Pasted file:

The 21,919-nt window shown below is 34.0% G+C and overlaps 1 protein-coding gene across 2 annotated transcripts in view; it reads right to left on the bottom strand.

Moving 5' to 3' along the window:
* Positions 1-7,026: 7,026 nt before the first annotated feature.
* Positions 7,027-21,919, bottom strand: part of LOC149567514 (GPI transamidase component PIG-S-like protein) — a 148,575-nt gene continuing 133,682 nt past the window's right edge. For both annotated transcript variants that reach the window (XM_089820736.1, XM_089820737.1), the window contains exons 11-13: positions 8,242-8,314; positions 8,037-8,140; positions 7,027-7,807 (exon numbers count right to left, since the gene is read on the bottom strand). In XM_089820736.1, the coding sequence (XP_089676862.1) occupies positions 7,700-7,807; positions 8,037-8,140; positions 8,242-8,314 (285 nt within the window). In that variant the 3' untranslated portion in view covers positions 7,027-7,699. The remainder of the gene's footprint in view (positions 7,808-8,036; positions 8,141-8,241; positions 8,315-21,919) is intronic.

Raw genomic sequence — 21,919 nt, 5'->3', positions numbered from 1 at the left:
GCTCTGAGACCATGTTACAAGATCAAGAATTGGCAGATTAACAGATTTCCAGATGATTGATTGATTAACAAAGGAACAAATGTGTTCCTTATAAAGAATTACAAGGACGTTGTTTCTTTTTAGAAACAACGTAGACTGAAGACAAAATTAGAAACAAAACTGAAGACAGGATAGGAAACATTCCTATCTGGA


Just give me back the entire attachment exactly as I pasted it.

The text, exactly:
The 21,919-nt window shown below is 34.0% G+C and overlaps 1 protein-coding gene across 2 annotated transcripts in view; it reads right to left on the bottom strand.

Moving 5' to 3' along the window:
* Positions 1-7,026: 7,026 nt before the first annotated feature.
* Positions 7,027-21,919, bottom strand: part of LOC149567514 (GPI transamidase component PIG-S-like protein) — a 148,575-nt gene continuing 133,682 nt past the window's right edge. For both annotated transcript variants that reach the window (XM_089820736.1, XM_089820737.1), the window contains exons 11-13: positions 8,242-8,314; positions 8,037-8,140; positions 7,027-7,807 (exon numbers count right to left, since the gene is read on the bottom strand). In XM_089820736.1, the coding sequence (XP_089676862.1) occupies positions 7,700-7,807; positions 8,037-8,140; positions 8,242-8,314 (285 nt within the window). In that variant the 3' untranslated portion in view covers positions 7,027-7,699. The remainder of the gene's footprint in view (positions 7,808-8,036; positions 8,141-8,241; positions 8,315-21,919) is intronic.

Raw genomic sequence — 21,919 nt, 5'->3', positions numbered from 1 at the left:
GCTCTGAGACCATGTTACAAGATCAAGAATTGGCAGATTAACAGATTTCCAGATGATTGATTGATTAACAAAGGAACAAATGTGTTCCTTATAAAGAATTACAAGGACGTTGTTTCTTTTTAGAAACAACGTAGACTGAAGACAAAATTAGAAACAAAACTGAAGACAGGATAGGAAACATTCCTATCTGGA